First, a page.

TAIPEI, the vibrant capital of Taiwan, distills the best of what Asian cities have to offer — great street food, crackling night life, arguably the world’s best collection of Chinese art, and hot springs and hiking trails reachable by public transport. With interest in mainland China surging, Taipei — one of the most underrated tourist destinations in Asia — offers a look at a different side of China, one that escaped the deprivations of early Communist rule and the Cultural Revolution. Here is a Chinese culture (some contend that it is uniquely Taiwanese) that practices bare-knuckled democracy and has preserved traditions thousands of years old in a way that was impossible to do on the mainland.

Friday

3 p.m.
1) ANCIENT WAYS

The National Palace Museum (221 Chih-shan Road, Section 2; 886-2-2881-2021; www.npm.gov.tw/en/home.htm) is considered by many to be the finest repository of Chinese art in the world; it houses artifacts dating back to the earliest days of Chinese civilization. The collection includes oracle bones, which have the first known written Chinese ideograms, as well as ritual bronze vessels, Ming Dynasty pottery and jade sculptured into the shapes of cabbage and fatty pork.

5 p.m.
2) TOP OF THE WORLD

But enough of ancient culture, at least for now. Immerse yourself in modern Taipei by going deep into the belly of the tallest building in the world, the 1,670-foot Taipei 101 (7 Xinyi Road, Section 5; www.taipei-101.com.tw/index_en.htm). The first five floors, with stores like Armani, Louis Vuitton and Sogo, should satisfy any shopping urge. Take a high-speed elevator to the indoor and outdoor observation decks, starting on the 89th floor, for unparalleled views of Taipei and its environs. In every direction lie city blocks and avenues winding among concrete-and-glass towers, with verdant hills rising in the distance. Wisps of cloud float past the windows. Beware of vertigo.

7 p.m.
3) OYSTERS IN THE SKY

Dinner is only a few floors away. Go down to the 85th floor of Taipei 101 to feast on traditional Taiwanese dishes at Shin Yeh (886-2-8101-0185). Try the deep-fried oysters and rolls stuffed with taro and shrimp. Set dinners start at about 1,600 Taiwan dollars per person ($50.40 at 31.75 Taiwan dollars to the U.S. dollar). Be sure to make reservations well in advance, ideally several weeks before arriving.

9 p.m.
4) MARTINIS WITH MOOD

Lounge bars have popped up all over Taipei. If you’re in a mood for dessert with your drink, try the bar in the consciously hip People Restaurant (191 Anhe Road, Section 2; 886-2-2735-2288). The attitude starts even before you enter: the double doors have no handles, nor do they open automatically. Figuring out how to get in is only part of the fun. Once inside, walk through the shadowy industrial rooms and take a seat at the bar or in the lounge, where cocktails are served in large glass globes. Next, saunter down the road to Rewine (137 Anhe Road, Section 1; 886-2-2325-6658), whose head bartender has won international awards for his unique cocktails.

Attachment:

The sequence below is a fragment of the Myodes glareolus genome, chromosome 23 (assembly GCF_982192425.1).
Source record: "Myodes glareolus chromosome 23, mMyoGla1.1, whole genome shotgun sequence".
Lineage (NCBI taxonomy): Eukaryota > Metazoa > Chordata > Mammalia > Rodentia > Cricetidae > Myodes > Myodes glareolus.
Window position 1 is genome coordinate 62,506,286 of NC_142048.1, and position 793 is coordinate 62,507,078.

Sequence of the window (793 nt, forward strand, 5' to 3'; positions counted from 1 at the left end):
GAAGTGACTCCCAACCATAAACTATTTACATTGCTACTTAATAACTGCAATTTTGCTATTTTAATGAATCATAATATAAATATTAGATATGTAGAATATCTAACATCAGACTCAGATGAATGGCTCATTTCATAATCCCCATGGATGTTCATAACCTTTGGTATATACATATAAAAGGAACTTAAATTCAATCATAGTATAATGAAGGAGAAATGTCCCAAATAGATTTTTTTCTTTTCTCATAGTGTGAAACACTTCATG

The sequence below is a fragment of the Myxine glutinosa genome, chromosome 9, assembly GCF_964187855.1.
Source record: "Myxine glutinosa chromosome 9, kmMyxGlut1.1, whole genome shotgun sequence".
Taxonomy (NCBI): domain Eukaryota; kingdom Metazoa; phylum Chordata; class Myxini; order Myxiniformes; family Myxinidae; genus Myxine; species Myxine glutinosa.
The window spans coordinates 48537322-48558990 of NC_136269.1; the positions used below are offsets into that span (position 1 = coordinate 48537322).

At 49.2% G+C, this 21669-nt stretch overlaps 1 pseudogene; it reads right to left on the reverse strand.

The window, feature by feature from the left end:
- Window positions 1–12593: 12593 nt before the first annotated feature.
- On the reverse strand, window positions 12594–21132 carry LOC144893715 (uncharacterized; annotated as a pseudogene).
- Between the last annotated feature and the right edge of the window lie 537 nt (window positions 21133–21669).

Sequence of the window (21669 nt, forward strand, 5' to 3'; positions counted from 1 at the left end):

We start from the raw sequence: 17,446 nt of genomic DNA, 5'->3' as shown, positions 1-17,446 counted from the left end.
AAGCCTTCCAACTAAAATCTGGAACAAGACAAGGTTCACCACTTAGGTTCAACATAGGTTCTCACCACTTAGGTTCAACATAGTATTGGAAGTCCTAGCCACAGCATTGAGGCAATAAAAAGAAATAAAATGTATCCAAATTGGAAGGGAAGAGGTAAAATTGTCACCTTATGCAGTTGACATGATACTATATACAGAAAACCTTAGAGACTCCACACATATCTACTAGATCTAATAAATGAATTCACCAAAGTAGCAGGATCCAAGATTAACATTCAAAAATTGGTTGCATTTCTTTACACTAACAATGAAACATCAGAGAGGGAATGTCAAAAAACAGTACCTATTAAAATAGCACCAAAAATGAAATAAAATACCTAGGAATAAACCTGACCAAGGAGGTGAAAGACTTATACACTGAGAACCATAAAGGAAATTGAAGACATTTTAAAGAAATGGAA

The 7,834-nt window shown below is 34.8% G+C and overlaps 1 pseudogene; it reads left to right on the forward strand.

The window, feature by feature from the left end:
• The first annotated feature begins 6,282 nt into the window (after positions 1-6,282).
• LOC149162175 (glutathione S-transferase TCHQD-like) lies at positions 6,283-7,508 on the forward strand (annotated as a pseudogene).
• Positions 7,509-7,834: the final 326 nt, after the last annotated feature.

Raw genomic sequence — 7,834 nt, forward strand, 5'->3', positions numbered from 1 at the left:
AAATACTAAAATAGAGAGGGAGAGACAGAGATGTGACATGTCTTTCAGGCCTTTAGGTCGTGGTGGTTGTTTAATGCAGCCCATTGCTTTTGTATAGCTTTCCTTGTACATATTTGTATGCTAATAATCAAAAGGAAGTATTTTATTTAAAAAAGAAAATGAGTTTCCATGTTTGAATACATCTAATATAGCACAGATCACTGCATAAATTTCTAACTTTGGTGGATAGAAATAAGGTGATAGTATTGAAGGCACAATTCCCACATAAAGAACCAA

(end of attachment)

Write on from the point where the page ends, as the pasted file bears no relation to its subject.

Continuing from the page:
Saturday

6 a.m.
5) CHANNELING INNER ENERGY

If you’re heading back to your hotel at dawn, or need some fresh air early in the morning, stop in at the largest public park in the city, Da An Park. It cannot compare to New York’s Central Park in size — the width and length each stretch only a few city blocks — but the smattering of tropical foliage, along with paths meandering across a level green field, endow the park with a serene air. You can watch Taipei’s dedicated tai chi practitioners going through their moves or perhaps an elderly woman doing a sword dance.

9 a.m.
6) STEAMY MORNING

After a quick breakfast at one of Taipei’s many corner bakeries, hop on the subway, called the MRT, to the New Beitou stop, about 40 minutes from downtown. The northern town of Beitou is renowned for its hot springs resorts, some modeled after those in Japan. Walk up the hill to take a soak at one of the newest of the spas, Villa 32 (32 Zhongshan Road; 886-2-6611-8888; www.villa32.com). It has all the atmosphere of a luxury spa in a uniquely Taiwanese setting, with outdoor pools of different temperatures shielded by wooden awnings and the shade of leafy trees. Rent a room for several hours or spend the morning with other bathers in the outdoor pools, separated by gender.

1 p.m.
7) READING TEA LEAVES

Taiwanese are discerning tea-drinkers, and going to teahouses is popular here. One local favorite is De Ye Cha Chi, near the Shandao Temple MRT station (3-1 Zhen Jiang Street; 886-2-2351-1002). Jars of tea leaves sit against a wall in the quiet dining room, and guests can brew their tea in traditional pots. Try Oriental Beauty, an oolong tea with a naturally sweet taste that was supposedly given its English-language name by the Queen of England after she had a sip. Prices vary, but a pot can cost less than 300 Taiwan dollars.